# Integral of Ion Distribution Function in Derivation of Dreicer Field

Disclaimer: I am including a fair bit of the physics background, but I believe this can be solved by someone with a strong calculus understanding

I am following the derivation of the critical electric field strength (Dreicer Field) that leads towards runaway electrons in a plasma exposed to a strong external electric field.

As part of the process they define the dynamical friction between two species (ions (i) and electrons (e)) using Fokker-Planck with Rosenbluth potentials.

The following definitions of the Rosenbluth potentials are given:

$H_{e,i} = \frac{m_e+m_i}{m_i}\Gamma_e\int{\frac{F_i(r,c',t)}{w}d^3c'}$

$w = |c-c'|$

$\Gamma_e= 4\pi\left(\frac{c^2}{4\pi \epsilon_0 m_e}\right)^2\log{\frac{\lambda}{\rho_0}}$

where:

• r: position space

• c: electron velocity space

• c': ion velocity space

• $F_i(r,c',t)$: 7 dimensional ion distribution function

everything else listed is assumed to be constant including $\log{\frac{\lambda}{\rho_0}}$

At a later point in the paper they define $F(r,c,t)$ in the general sense as a displaced Maxwellian distribution given as:

$F_\alpha(r,c,v(t)) = n(r)\left(\frac{\beta_\alpha(r)}{\pi}\right)^{3/2}\exp{\left(-\beta_\alpha(r)|c-v_\alpha(t)|^2\right)}$

$\beta_\alpha(r) = \frac{m_\alpha}{2kT_\alpha(r)}$

where $v_\alpha(t)$ is the bulk species velocity, and $T_\alpha(r)$ is the species temperature.

With this general definition of the species distribution function the author claims to take this definition and apply it to the previously listed definition of the Rosenbluth potentials to generate the outcome:

$H_{e,i} = \frac{m_e+m_i}{m_i}\Gamma_e\frac{\xi(\beta_i^{1/2}q)}{q}$

$\xi(x) = \frac{2}{\sqrt(\pi)}\int_{0}^{x}\exp{(-t^2)}dt$

$q = |c-v_i(t)|$

My question is how do the previous two definitions combine to produce this output? In my mind substituting and integrating does not produce this result, but my Math could be wrong. Does anyone with a better mind for Calculus have any thoughts on this?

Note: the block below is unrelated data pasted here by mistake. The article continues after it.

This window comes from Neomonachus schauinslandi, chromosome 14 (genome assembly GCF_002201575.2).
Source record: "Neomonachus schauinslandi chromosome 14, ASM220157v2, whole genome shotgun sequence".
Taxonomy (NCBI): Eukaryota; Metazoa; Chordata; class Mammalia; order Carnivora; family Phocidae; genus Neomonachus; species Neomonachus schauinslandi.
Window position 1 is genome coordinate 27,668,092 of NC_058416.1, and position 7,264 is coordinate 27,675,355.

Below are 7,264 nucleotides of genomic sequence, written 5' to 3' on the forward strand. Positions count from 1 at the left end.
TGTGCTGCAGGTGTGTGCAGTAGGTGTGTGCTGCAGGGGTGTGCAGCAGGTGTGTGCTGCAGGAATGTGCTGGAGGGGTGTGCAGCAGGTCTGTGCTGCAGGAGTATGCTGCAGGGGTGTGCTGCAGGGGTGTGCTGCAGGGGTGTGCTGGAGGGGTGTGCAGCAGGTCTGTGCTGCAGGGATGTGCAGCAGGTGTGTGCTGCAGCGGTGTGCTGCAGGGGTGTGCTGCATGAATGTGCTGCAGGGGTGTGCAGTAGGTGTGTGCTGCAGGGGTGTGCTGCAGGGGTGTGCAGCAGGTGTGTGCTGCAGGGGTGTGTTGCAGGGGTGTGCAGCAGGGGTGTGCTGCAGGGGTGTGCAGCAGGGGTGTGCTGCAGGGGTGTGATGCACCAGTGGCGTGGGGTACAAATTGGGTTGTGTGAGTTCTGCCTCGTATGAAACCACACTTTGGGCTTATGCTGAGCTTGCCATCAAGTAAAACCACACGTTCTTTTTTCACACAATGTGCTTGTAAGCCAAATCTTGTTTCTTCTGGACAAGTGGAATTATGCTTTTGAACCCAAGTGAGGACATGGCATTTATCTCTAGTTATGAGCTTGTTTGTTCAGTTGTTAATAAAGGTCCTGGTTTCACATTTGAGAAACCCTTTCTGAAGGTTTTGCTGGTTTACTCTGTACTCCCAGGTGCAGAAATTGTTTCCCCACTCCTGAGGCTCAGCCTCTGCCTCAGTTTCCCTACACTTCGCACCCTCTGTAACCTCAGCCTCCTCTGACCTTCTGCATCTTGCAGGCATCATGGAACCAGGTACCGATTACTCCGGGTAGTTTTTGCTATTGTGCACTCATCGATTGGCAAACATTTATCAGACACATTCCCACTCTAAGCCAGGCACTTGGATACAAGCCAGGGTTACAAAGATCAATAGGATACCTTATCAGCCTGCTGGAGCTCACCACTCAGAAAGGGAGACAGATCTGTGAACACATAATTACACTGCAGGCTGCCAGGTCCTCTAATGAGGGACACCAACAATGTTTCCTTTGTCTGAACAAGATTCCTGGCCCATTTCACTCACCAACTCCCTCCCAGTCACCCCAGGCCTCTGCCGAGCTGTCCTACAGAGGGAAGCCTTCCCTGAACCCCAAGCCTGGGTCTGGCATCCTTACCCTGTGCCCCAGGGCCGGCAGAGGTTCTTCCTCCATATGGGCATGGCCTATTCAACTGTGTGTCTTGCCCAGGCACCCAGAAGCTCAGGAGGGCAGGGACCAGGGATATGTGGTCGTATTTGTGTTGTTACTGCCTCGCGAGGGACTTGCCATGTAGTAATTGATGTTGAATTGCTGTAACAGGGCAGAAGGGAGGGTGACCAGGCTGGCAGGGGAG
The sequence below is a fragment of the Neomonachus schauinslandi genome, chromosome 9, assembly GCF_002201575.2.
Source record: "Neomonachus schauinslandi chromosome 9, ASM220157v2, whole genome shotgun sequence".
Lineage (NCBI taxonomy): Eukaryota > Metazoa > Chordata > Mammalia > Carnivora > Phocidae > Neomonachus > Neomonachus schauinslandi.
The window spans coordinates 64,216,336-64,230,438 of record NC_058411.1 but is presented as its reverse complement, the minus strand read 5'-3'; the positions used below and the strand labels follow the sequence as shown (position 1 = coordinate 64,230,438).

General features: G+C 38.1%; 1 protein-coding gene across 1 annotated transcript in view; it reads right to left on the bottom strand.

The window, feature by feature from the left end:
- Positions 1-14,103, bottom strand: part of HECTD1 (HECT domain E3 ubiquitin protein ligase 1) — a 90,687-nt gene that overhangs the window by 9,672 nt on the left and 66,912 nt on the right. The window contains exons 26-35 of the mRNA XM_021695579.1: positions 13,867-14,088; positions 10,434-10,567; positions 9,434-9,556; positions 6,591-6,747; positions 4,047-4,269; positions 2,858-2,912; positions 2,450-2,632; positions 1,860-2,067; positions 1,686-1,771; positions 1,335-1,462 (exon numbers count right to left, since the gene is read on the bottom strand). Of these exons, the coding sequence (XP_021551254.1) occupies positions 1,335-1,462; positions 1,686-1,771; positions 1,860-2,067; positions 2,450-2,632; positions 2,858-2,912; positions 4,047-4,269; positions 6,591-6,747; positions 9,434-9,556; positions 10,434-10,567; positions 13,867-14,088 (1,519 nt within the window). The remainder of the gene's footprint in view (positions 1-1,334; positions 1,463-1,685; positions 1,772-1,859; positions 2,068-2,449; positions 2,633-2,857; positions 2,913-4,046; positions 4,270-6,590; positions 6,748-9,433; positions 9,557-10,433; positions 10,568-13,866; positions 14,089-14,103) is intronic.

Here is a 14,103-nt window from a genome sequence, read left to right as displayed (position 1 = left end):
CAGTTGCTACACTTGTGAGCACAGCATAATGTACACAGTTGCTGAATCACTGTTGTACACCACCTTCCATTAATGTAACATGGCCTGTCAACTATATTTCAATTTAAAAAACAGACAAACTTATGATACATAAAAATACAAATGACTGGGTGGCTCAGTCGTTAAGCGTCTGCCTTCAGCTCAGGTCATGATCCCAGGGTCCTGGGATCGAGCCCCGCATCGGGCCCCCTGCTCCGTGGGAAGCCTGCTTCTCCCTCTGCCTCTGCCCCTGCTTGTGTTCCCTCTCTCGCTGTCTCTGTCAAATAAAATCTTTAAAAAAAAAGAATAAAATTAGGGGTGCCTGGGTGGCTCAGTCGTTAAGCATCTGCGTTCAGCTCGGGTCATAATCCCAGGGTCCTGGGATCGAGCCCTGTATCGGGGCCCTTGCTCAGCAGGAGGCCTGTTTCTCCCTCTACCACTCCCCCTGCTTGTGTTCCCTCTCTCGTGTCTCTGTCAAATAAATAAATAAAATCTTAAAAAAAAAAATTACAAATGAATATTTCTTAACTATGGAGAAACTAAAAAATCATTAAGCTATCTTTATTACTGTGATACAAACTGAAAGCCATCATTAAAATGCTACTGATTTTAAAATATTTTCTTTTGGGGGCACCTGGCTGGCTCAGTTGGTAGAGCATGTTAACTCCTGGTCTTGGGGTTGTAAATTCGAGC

• The $\xi(x)$ term is just an error function. The reason it comes in is that only electrons up to that normalized speed (i.e., drift speed of electrons over the ion thermal speed) play a role in contributing to the potential. You will notice that they don't actually integrate anything, they just replace the error function with a symbolic expression. The error function is integrated numerically. The $q$ factor is just accounting for the frame transformation (i.e., evaluate the potential in the ion rest frame). Commented Apr 4, 2018 at 14:51

## 1 Answer

You will not be able to see the result just by inspection because the Rosenbluth potentials are triple integrals, and the final result is just a single integral. You must actually perform the integrals over two velocity coordinates in order to arrive at the quoted result. Below are the first several steps to do so.

First change variables to $C = c'-c$. \begin{align} \int_{\mathbb R^3}d^3c' \frac{F(\vec r, c', t)}{w} &= n_i\left(\frac{\beta_i}{\pi}\right)^{3/2}\int_{\mathbb{R}^3} d^3c' \frac{1}{|c'- c|} e^{-\beta_i|c-v_i|^2}\\ &= n_i\left(\frac{\beta_i}{\pi}\right)^{3/2} \int_{\mathbb R^3} d^3C \frac{1}{|C|}e^{-\beta_i|C+c-v_i|^2} \end{align} Next, expand the exponent using the Law of Cosines, $$|C+c-v_i|^2 = |C|^2 + |c-v_i|^2 + 2|c-v_i||C|\cos\theta = w^2 + q^2 + 2qw\cos\theta ,$$ where $\theta$ is the angle between $C$ and $c-v_i$. Now express the integral in a spherical coordinate system $(C_x,C_y,C_z)\to(w,\theta,\phi)$, \begin{align} &n_i\left(\frac{\beta_i}{\pi}\right)^{3/2} \int_{\mathbb R^3} d^3C \frac{1}{|C|}e^{-\beta_i(w^2+q^2)}e^{-2\beta_i qw\cos\theta} \\ &= n_i\left(\frac{\beta_i}{\pi}\right)^{3/2} \int_0^\infty dw \int_0^{\pi} d\theta\int_0^{2\pi} d\phi ~w^2 \sin\theta \frac{1}{w}e^{-\beta_i (w^2+q^2)}e^{-2\beta_i qw\cos\theta} \end{align} The integrand is independent of $\phi$, so the integral over $\phi$ just contributes an overall factor of $2\pi$. The $\theta$ integral is easiest to do with the substitution $u = \cos\theta$, $du = -\sin\theta d\theta$ \begin{align} & n_i\left(\frac{\beta_i}{\pi}\right)^{3/2} \int_0^\infty dw \int_0^{\pi} d\theta\int_0^{2\pi} d\phi ~w^2 \sin\theta \frac{1}{w}e^{-\beta_i (w^2+q^2)}e^{-2\beta_i qw\cos\theta} \\ &= 2\pi n_i(\beta_i/\pi)^{3/2}\int_0^\infty dw~w e^{-\beta_i(w^2+q^2)}\int_{-1}^1 du ~e^{-2\beta_i q w u} \\ &= n_i\beta_i^{3/2}\frac{2}{\sqrt{\pi}} \int_0^\infty dw~w e^{-\beta_i (w^2+q^2)}~\frac{1}{2\beta_i q w}\left[ e^{2qw} - e^{-2qw} \right] \\ &= \frac{n_i\sqrt{\beta_i}}{q\sqrt{\pi}} \left[ \int_0^\infty dw~e^{-\beta_i(w^2 -2qw + q^2)} - \int_0^\infty dw~e^{-\beta_i(w^2 + 2qw +q^2)} \right] \end{align} Thus the three-dimensional integral has been reduced to just two one-dimensional integrals. I will leave off the final steps of expressing these in terms of $\xi(\sqrt{\beta_i}q)$. It can be done with very routine changes of variables.